The nine symphonies by Ludwig van Beethoven (1770–1827) represent an unquestionable landmark in the evolution of this genre. While Beethoven’s predecessors Haydn and Mozart established the formal structure of the symphony, Beethoven followed from the inherited principle in each symphony, working it out in an individual way. The symphony finally became a complete work in terms of musical ideas; the significance of the sonata movement in the development increased as a result of the thematic work, and each symphony acquired an individual character. Beethoven began composing Symphony No. 7 in A major, Op. 92, in October 1811; from April 1812 he worked on its full score. At the same time he began composing his Eighth Symphony, which he finished as early as October of the same year. He realized that the loss of his hearing was inevitable, and coped with this fact by hectic creativity. The circumstances of Beethoven’s private life during these two years are one of the greatest mysteries, not fully explained up to this day. In the summer months of 1812, Beethoven, suffering from rheumatic problems, went to West Bohemian spa towns. On his way there he stopped in Prague and from the beginning of July to the beginning of October he stayed in Teplice (Teplitz), Karlovy Vary (Carlsbad) and Františkovy Lázně (Franzensbad). He took the symphony in progress with him. The town of Karlovy Vary is connected with Beethoven’s letter to “the Immortal Beloved”; his memorable meeting with Johann Wolfgang Goethe took place in Teplice. Count Kinský, one of Beethoven’s patrons, died in an accident in November 1812, which together with the depreciation of the currency as a result of the Napoleonic Wars made Beethoven feel that he was now just a “poor Austrian musician”. Beethoven’s conflict with his brother Johann who, according to Beethoven, lived with a woman of questionable morals, and the illness of his other brother Karl were another of the many worries that plagued the composer. At the same time, both the Seventh and the Eighth are cheerful works, as if unaffected by external influences.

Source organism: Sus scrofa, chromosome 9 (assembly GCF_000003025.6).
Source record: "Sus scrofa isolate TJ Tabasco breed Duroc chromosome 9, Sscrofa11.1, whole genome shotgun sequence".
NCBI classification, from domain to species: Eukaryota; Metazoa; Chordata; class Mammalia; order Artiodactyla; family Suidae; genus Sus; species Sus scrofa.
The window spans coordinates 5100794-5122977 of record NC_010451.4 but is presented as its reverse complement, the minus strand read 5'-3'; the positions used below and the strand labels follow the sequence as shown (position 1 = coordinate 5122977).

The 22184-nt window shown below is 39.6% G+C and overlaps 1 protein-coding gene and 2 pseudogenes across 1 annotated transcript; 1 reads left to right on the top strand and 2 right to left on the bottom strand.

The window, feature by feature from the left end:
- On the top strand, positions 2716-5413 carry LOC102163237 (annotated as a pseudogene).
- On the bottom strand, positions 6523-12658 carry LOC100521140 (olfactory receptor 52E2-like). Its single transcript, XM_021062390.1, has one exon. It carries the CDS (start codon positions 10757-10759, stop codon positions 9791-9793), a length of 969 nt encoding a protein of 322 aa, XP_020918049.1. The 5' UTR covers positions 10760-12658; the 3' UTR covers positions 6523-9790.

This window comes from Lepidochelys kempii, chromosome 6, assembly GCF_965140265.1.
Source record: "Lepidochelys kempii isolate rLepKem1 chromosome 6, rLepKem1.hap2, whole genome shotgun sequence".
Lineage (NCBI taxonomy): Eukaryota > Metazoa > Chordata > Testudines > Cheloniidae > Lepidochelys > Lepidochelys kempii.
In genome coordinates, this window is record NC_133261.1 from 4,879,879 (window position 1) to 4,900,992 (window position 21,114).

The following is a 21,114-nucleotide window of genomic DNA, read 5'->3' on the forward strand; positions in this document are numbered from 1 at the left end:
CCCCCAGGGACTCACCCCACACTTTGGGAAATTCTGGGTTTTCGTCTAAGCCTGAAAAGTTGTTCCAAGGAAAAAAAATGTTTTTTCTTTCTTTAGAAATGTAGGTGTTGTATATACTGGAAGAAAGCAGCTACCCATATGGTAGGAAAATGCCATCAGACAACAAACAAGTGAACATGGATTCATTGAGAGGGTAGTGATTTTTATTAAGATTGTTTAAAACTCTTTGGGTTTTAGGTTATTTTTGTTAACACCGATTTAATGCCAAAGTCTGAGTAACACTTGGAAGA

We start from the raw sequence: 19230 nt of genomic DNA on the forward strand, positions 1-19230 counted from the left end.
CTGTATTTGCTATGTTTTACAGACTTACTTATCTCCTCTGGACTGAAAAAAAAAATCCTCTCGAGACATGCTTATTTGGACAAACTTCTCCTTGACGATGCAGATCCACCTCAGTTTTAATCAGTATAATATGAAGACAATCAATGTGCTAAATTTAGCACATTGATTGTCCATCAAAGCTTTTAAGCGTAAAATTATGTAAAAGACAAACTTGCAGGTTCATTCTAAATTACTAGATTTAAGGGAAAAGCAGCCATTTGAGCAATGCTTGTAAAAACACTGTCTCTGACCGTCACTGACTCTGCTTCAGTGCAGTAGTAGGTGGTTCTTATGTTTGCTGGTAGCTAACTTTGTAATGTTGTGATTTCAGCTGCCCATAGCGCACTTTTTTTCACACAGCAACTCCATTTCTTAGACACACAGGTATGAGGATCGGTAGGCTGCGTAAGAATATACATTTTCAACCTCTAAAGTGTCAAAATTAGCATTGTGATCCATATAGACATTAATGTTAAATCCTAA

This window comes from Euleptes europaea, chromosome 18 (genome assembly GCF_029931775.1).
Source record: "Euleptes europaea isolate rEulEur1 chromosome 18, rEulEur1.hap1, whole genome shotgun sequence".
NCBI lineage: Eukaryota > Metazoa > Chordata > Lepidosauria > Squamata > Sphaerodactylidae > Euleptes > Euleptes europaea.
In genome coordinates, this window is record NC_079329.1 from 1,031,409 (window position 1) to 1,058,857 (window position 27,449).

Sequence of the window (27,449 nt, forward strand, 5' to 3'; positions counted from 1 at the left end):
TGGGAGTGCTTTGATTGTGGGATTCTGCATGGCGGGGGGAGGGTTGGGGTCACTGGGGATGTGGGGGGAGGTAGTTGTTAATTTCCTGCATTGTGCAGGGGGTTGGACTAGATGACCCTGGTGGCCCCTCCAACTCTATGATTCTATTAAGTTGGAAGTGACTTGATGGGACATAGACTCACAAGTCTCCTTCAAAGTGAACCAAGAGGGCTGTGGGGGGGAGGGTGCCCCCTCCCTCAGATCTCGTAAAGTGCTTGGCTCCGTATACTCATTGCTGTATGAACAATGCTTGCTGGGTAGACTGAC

The Seventh Symphony was first performed in private in April 1813 in the residence of the Archduke Rudolf; the concert was prepared by Beethoven’s friend Mikuláš Zmeškal (Nikolaus Zmeskáll), a native of Leštiny (present-day Slovakia), and Antonín Vranický (Anton Wranitzky), a bandmaster at the court of Prince Lobkowicz. The work premiered on 8 December 1813 at a charity concert in the hall of the Vienna University together with Wellington’s Victory, or the Battle of Vittoria, Op. 91. This impressive piece of martial music was composed to celebrate Napoleon’s defeat in June the same year. The concert included musicians such as Louis Spohr, Johann Nepomuk Hummel, Giacomo Meyerbeer, Ignaz Moscheles and Antonio Salieri. It was organized by the inventor of music automatons, Johann Nepomuk Maelzel, who made hearing aids (ear trumpet) for Beethoven. The battle piece was received with much more enthusiasm than the Seventh Symphony. The successful concert was repeated on 12 December 1813, and immediately after the arrival of the New Year, Beethoven gave a benefit with the same program on 2 January 1814 in the Redoutensaal in Vienna. In the following season, on 29 November 1814, both compositions were performed together with the premiere of another piece of incidental music written by Beethoven for the opening of the Congress of Vienna, Der glorreiche Augenblick (The Glorious Moment). It was such a success that the whole program had to be reprised on 2 and 25 December, and according to Beethoven’s secretary and biographer, Anton Schindler, these were “the proudest days in Beethoven’s existence”. Beethoven dedicated the Seventh Symphony to Count Moritz von Fries, an industrialist and banker, who was a prominent collector and patron of the arts. However, his passion and eccentric life led to his bankruptcy, and Fries’s rise and fall even served as inspiration for Ferdinand Raimund’s play Der Verschwender’ (The Spendthrift). The popularity of the Seventh Symphony grew after its publication in 1816. Beethoven took advantage of the fame of this composition and reworked it for piano two and four hands, i.e., for two pianos; he dedicated these arrangements to the Empress Elizaveta (Elizabeth) Alexeyevna of Russia, born Princess Luise von Baden.
In Seventh Symphony, there is the pathos of the Fifth and the elemental joy of the Sixth. In the first movement we find both positions in a slow introduction and in the entrance of the main theme, whose syncopated rhythm gives rise to the following idea. The double variations of the second movement are a masterful sample of Beethoven’s thematic work; the trio in three sections features a melody of a pilgrim’s song common in Lower Austria. Richard Wagner called the symphony an “apotheosis of the dance” probably primarily because of the elementary fury of its finale.